As I reflect on my proposed course, I am reading this article, Teachers’ Beliefs and Practices in Technology-based Classrooms: A Developmental View . It states that teachers normally use linear methods to teach and disregard computers, and hold on to teacher centered teaching rather than student centered learning. According to the authors a major cause of this “disappointment” is because of teacher personal beliefs and theories about education. As teacher’s beliefs determine how and why teacher’s adopt new methods, the authors postulate that it is important to investigate teacher’s beliefs. Makes sense.
The authors go on to say that it is worthwhile “to explore the implicit link between teachers’ views on learning and teaching and their actual classroom practices. Without teachers’ skilled pedagogical application of educational technology, technology in and of itself cannot provide innovative school practice and educational change.”
With that in mind, at the beginning of the course, should I find out what teacher’s beliefs regarding technology are? Should I assume because they are taking the course that they see the value of the classroom? I do I be sure? Readings? Discussions? PBL activities? Debate? The authors note that teachers who teach using constructivism are more likely to have student centered classrooms. It is the student centered classrooms where technology becomes the powerful tool. So student-educators knowing constructivism should not be assumed in my course. And the ability to effectively use constructivism should be a learning goal.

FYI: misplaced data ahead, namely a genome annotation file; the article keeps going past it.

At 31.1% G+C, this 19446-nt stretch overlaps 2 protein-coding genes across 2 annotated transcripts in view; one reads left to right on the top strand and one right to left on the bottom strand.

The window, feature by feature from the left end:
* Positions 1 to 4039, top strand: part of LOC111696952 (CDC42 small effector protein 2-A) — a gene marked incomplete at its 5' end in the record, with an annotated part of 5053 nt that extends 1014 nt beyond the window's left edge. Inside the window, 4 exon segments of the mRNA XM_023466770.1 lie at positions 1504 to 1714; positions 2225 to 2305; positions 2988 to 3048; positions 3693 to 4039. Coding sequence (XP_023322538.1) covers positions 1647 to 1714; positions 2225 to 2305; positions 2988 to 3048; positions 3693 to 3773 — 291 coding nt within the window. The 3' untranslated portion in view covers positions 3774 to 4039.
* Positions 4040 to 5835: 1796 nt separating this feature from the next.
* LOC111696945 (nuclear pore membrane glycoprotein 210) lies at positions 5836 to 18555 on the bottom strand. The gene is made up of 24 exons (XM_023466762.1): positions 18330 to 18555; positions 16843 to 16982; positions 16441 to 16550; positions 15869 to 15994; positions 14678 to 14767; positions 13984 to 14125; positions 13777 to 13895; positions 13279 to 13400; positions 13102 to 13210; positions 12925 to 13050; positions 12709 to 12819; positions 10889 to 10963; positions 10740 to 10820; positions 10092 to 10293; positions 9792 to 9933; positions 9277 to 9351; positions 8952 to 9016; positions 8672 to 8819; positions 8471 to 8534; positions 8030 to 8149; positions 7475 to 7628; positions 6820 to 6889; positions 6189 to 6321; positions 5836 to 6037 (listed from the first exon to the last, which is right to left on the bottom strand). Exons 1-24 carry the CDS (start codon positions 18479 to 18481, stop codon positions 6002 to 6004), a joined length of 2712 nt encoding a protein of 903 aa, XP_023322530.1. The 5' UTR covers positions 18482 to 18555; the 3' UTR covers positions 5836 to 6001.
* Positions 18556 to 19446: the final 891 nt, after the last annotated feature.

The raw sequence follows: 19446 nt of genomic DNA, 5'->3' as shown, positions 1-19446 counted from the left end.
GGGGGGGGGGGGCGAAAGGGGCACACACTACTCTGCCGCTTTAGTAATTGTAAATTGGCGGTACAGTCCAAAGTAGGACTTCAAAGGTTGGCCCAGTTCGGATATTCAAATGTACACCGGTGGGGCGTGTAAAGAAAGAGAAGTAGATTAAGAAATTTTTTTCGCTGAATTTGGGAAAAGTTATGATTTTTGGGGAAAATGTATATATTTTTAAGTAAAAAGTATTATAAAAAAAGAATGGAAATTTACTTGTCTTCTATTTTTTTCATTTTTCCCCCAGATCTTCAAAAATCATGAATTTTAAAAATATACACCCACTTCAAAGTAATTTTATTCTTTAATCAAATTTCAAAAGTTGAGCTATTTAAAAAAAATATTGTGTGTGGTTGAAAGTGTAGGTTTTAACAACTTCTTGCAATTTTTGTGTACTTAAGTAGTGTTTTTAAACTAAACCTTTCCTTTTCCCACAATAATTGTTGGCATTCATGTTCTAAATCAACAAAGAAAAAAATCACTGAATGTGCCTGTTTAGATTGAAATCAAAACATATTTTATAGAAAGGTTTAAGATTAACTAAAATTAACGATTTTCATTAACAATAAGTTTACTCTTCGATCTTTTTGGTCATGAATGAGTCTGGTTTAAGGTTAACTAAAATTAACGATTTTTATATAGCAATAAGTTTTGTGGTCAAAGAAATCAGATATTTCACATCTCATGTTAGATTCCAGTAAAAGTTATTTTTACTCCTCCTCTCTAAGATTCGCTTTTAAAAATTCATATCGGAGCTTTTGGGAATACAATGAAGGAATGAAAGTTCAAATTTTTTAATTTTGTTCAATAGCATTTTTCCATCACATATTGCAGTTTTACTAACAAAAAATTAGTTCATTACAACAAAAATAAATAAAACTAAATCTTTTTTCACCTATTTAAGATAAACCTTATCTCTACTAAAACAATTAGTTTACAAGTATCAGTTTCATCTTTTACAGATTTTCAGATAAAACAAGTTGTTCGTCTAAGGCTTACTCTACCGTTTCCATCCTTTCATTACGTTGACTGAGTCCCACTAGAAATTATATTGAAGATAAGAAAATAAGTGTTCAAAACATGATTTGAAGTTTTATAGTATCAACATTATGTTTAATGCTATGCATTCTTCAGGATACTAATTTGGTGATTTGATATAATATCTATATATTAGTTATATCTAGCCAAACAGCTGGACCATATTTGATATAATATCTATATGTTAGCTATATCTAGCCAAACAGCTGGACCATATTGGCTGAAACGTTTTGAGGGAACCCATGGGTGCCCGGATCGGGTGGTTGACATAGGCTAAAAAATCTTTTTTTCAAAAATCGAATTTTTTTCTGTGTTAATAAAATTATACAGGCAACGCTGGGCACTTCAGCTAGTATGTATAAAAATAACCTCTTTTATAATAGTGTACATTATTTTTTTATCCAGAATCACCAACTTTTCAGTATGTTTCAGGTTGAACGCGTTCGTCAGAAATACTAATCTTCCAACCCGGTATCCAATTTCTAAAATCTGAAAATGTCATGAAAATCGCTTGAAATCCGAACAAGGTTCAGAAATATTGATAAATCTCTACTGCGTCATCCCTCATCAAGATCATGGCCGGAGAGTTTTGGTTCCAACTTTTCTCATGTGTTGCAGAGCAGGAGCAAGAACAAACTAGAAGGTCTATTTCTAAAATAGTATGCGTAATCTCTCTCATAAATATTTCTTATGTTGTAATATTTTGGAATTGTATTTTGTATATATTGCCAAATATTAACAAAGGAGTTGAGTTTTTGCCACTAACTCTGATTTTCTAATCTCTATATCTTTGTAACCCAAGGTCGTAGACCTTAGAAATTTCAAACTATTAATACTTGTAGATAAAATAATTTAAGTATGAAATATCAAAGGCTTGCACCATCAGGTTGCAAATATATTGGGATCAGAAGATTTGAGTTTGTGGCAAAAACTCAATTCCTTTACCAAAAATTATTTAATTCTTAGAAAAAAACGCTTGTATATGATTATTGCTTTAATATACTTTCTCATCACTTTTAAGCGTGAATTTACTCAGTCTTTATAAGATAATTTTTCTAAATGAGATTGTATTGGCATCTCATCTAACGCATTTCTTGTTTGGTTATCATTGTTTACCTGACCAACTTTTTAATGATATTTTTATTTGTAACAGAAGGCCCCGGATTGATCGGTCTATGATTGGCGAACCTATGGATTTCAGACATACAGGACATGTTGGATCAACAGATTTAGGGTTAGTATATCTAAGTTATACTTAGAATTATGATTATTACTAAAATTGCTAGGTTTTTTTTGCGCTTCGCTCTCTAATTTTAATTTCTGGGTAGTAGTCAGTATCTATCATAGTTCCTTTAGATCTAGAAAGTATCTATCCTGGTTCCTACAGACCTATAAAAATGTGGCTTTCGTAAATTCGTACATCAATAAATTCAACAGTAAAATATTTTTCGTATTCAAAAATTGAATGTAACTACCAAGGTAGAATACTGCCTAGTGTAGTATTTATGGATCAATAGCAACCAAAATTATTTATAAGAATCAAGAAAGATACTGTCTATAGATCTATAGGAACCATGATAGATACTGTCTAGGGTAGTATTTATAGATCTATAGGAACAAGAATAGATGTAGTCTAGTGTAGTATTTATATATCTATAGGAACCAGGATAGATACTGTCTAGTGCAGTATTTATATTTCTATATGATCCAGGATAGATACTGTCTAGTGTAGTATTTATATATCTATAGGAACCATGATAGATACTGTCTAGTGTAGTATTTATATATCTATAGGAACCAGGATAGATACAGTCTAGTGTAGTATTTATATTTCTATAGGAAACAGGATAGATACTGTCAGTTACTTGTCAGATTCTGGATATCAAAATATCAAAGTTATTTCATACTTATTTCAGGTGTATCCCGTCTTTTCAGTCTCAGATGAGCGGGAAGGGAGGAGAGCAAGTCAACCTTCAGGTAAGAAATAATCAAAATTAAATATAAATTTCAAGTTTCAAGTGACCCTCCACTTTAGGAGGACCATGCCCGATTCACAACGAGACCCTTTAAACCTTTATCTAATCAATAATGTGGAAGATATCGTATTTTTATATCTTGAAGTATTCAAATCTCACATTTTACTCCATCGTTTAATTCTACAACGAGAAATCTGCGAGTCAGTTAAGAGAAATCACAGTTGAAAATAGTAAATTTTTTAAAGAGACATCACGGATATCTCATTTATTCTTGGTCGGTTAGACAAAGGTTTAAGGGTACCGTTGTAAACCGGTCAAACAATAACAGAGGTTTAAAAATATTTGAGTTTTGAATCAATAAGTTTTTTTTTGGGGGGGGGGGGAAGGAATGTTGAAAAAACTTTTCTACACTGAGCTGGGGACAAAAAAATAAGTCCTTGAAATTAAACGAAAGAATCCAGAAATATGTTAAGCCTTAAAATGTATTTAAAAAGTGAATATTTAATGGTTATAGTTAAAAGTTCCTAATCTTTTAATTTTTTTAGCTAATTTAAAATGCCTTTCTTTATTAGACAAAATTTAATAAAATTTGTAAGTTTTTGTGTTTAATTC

I thought it was interesting that the article also noted that it is often difficult for teachers to implement the changes that is required to infuse technologies in the classroom. That is where I am hoping my course will help. It’s a beginning, already set up by the time the course is finished. So hopefully, its maintenance after the teacher goes to or back to the classroom.
Levin, T. (2006). Teachers ’ beliefs and practices in technology-based classrooms : A developmental view. Journal of Research on Technology in Education, 39(2), 157-181.